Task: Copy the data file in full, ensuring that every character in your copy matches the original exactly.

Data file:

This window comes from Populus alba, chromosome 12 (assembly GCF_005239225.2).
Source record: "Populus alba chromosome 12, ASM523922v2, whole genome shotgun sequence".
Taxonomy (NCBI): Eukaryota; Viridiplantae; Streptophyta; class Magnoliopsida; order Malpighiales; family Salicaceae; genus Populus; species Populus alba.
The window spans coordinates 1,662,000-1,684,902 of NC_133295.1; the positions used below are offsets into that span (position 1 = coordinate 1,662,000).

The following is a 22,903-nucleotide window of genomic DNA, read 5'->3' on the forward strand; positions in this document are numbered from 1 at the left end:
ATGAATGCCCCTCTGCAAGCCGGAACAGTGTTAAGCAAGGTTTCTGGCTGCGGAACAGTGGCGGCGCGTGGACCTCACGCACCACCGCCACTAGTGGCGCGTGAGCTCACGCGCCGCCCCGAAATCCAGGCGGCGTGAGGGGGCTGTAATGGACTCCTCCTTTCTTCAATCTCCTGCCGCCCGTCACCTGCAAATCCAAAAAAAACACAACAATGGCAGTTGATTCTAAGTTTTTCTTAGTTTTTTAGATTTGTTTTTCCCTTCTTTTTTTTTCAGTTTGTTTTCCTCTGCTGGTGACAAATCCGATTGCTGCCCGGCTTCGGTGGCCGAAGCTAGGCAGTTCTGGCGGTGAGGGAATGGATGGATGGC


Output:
This window comes from Populus alba, chromosome 12 (assembly GCF_005239225.2).
Source record: "Populus alba chromosome 12, ASM523922v2, whole genome shotgun sequence".
Taxonomy (NCBI): Eukaryota; Viridiplantae; Streptophyta; class Magnoliopsida; order Malpighiales; family Salicaceae; genus Populus; species Populus alba.
The window spans coordinates 1,662,000-1,684,902 of NC_133295.1; the positions used below are offsets into that span (position 1 = coordinate 1,662,000).

The following is a 22,903-nucleotide window of genomic DNA, read 5'->3' on the forward strand; positions in this document are numbered from 1 at the left end:
ATGAATGCCCCTCTGCAAGCCGGAACAGTGTTAAGCAAGGTTTCTGGCTGCGGAACAGTGGCGGCGCGTGGACCTCACGCACCACCGCCACTAGTGGCGCGTGAGCTCACGCGCCGCCCCGAAATCCAGGCGGCGTGAGGGGGCTGTAATGGACTCCTCCTTTCTTCAATCTCCTGCCGCCCGTCACCTGCAAATCCAAAAAAAACACAACAATGGCAGTTGATTCTAAGTTTTTCTTAGTTTTTTAGATTTGTTTTTCCCTTCTTTTTTTTTCAGTTTGTTTTCCTCTGCTGGTGACAAATCCGATTGCTGCCCGGCTTCGGTGGCCGAAGCTAGGCAGTTCTGGCGGTGAGGGAATGGATGGATGGC